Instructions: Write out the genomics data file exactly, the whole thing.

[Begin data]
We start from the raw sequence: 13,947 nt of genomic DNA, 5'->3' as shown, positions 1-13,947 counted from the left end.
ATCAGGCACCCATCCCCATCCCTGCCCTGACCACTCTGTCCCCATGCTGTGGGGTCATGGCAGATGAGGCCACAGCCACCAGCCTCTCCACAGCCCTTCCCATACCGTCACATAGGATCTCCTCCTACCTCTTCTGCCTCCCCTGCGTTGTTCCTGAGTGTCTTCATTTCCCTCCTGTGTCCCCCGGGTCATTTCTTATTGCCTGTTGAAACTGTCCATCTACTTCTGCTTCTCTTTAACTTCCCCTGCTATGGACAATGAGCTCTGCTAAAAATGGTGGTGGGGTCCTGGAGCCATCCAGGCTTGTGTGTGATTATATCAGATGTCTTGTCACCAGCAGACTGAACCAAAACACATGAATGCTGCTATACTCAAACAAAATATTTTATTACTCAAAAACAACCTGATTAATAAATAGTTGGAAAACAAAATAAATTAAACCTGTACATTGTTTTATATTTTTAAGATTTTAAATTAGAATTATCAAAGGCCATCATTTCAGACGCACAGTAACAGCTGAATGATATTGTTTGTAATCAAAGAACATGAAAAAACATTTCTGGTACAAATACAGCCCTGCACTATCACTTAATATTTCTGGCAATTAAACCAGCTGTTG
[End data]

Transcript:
We start from the raw sequence: 13,947 nt of genomic DNA, 5'->3' as shown, positions 1-13,947 counted from the left end.
ATCAGGCACCCATCCCCATCCCTGCCCTGACCACTCTGTCCCCATGCTGTGGGGTCATGGCAGATGAGGCCACAGCCACCAGCCTCTCCACAGCCCTTCCCATACCGTCACATAGGATCTCCTCCTACCTCTTCTGCCTCCCCTGCGTTGTTCCTGAGTGTCTTCATTTCCCTCCTGTGTCCCCCGGGTCATTTCTTATTGCCTGTTGAAACTGTCCATCTACTTCTGCTTCTCTTTAACTTCCCCTGCTATGGACAATGAGCTCTGCTAAAAATGGTGGTGGGGTCCTGGAGCCATCCAGGCTTGTGTGTGATTATATCAGATGTCTTGTCACCAGCAGACTGAACCAAAACACATGAATGCTGCTATACTCAAACAAAATATTTTATTACTCAAAAACAACCTGATTAATAAATAGTTGGAAAACAAAATAAATTAAACCTGTACATTGTTTTATATTTTTAAGATTTTAAATTAGAATTATCAAAGGCCATCATTTCAGACGCACAGTAACAGCTGAATGATATTGTTTGTAATCAAAGAACATGAAAAAACATTTCTGGTACAAATACAGCCCTGCACTATCACTTAATATTTCTGGCAATTAAACCAGCTGTTG